Best Behaviors: Breaking Down China’s ‘Moral Models’
Last week, the Chinese government announced the winners of its 8th National Moral Model Awards. The award, which was first given in 2007, honors ordinary people who possess outstanding moral characteristics or who perform especially moral acts.
This year’s honorees represent a diverse cross-section of Chinese life, including Zhang Guimei, who founded a school for underprivileged girls in the southwestern Yunnan province; Jing Haipeng, the first taikonaut selected for three space missions; and two married villagers from the eastern province of Jiangxi, Wang Zuocheng and Xiong Gengxiang, who started a “cancer kitchen” to serve inexpensive food to hospital patients.
To get a better idea of the kind of behavior China wants to cultivate with these awards, Sixth Tone collected details on all 483 winners from the past 14 years, including their gender, occupation, and the category in which they were honored.
To start, we found a notable gap between the number of male and female awardees. Since the first moral model awards were passed out in 2007, the number of female winners has consistently hovered at just one-third of the total. This year, women accounted for 21 of 74 awardees, or about 28%.
This is consistent with the overall underrepresentation of women in Chinese public life. Although there are currently more women than ever in China’s top legislature, the National People’s Congress, they still account for just a quarter of delegates. In the workplace, women are often saddled with a steep “motherhood penalty” that makes it harder for them to reach the top of many professions.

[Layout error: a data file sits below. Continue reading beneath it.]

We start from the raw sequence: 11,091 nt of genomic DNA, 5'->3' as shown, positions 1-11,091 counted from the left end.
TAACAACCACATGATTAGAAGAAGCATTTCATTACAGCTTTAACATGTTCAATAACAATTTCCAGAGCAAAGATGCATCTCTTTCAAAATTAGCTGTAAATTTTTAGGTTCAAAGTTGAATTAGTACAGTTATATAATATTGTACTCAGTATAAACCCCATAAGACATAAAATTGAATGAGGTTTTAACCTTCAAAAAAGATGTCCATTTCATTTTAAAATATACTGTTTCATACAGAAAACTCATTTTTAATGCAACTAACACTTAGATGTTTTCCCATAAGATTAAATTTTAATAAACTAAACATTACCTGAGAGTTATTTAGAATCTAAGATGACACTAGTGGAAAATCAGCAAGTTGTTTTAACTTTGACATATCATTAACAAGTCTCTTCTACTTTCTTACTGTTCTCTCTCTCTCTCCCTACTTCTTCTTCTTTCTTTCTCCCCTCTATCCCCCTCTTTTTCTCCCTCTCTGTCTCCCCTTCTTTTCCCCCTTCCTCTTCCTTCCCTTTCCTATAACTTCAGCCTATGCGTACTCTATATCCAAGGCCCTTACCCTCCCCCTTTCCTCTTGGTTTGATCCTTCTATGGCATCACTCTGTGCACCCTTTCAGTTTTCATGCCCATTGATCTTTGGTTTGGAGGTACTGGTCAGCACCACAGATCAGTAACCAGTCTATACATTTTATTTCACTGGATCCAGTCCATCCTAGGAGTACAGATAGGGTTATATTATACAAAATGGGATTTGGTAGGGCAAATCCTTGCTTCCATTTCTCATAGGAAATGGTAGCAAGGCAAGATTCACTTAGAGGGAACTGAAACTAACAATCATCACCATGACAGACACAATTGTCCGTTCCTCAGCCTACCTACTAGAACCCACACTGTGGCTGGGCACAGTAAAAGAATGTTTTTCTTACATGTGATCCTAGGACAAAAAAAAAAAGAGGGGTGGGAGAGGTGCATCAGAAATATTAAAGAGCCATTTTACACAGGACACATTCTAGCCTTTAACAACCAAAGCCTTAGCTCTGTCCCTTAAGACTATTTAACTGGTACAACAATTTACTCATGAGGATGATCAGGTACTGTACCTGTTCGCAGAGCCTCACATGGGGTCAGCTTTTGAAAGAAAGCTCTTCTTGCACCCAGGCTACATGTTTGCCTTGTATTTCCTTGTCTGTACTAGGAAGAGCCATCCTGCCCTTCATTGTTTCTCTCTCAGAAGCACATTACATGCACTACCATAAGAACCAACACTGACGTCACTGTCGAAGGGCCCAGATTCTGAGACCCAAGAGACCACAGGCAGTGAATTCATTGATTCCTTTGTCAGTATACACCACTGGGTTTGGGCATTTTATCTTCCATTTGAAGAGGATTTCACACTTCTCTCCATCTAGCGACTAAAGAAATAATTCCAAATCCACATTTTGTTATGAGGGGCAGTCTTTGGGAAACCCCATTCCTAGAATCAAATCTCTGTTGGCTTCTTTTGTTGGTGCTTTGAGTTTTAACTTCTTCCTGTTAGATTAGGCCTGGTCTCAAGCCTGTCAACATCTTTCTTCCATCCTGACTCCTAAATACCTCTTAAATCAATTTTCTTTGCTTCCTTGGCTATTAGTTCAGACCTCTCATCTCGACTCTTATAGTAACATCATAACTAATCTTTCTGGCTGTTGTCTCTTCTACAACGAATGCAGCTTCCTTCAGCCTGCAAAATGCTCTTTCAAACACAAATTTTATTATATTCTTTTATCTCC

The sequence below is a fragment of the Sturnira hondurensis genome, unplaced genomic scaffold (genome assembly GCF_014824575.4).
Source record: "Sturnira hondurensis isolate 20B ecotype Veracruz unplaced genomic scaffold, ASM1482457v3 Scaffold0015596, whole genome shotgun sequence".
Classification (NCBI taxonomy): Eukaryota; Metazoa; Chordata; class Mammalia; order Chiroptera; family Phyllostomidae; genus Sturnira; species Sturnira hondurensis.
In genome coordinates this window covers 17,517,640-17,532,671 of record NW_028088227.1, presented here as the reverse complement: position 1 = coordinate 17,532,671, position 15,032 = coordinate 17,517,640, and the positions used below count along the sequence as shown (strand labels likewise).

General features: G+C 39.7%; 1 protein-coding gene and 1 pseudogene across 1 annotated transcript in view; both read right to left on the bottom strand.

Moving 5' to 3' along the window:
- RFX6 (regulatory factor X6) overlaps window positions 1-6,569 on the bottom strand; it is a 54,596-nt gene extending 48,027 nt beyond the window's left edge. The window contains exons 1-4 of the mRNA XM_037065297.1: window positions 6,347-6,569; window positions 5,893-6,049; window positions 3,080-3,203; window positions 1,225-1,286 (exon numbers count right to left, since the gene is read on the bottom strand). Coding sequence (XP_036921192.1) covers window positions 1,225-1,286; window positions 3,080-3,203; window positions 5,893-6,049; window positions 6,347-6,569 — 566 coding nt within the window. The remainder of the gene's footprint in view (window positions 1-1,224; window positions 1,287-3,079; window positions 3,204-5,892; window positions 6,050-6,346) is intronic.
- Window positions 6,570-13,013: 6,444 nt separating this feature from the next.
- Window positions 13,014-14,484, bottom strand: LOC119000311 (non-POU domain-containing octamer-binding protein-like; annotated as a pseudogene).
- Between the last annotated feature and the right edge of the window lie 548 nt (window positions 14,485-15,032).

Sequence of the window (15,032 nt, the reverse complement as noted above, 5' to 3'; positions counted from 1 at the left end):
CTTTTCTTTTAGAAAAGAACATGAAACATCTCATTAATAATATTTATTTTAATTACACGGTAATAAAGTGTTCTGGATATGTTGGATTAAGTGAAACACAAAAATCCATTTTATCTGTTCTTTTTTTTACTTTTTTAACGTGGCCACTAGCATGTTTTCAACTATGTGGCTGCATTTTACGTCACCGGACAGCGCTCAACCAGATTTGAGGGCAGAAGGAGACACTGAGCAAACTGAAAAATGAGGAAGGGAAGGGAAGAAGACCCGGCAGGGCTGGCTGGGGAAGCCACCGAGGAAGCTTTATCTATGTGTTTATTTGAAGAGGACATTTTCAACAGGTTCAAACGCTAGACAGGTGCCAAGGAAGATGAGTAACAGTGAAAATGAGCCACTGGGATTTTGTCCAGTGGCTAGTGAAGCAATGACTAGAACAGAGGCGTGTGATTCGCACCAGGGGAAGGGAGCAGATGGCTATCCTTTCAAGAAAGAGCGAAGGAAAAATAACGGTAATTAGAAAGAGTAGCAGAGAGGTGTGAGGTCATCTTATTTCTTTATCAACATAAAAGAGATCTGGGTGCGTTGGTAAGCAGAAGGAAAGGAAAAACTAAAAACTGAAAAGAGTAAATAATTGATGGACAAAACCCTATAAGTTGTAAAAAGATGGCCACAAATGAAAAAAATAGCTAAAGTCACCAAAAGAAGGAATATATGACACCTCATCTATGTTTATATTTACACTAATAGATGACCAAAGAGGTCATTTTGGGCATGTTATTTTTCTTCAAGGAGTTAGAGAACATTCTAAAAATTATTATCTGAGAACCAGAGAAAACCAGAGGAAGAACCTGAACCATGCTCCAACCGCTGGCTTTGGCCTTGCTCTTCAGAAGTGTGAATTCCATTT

There are some signs this is finally beginning to change, however. Earlier this year, the State Council, China’s cabinet, released a 10-year-plan for the development of the country’s women that called for increasing female participation in both politics and the workforce.
One potential roadblock to increased representation are entrenched gender norms that portray men as breadwinners and women as better suited to caregiving. These norms are also reflected in the past 14 years of moral models, as women are far more likely to be awarded the title for acts of care or assistance, while men are more often rewarded for their dedication and hard work.
Even taikonauts and Olympic athletes are not exempt from these gender norms. Just this week, after Wang Yaping became the first female taikonaut to perform a spacewalk, some praised her for her supposedly un-womanlike strength, while at this year’s Olympics, a reporter stirred up controversy by referring to a member of the women’s shot put team as a “female man.”
Moving away from gender, although China may be increasingly urban, villagers still account for a greater percentage of moral models than any other group. Meanwhile, the private sector and government accounted for roughly equal numbers of moral models. Professionals such as scientists, engineers, lawyers, and journalists accounted for another 13%.
Retirees, who often play a crucial role in the country’s grassroots governance and in neighborhood oversight, accounted for 5% of the total.
(Header image: A staff member holds the hand of Zhang Guimei, an honoree at this year’s National Moral Model Awards in Beijing, June 2021. Li Jin/People Visual)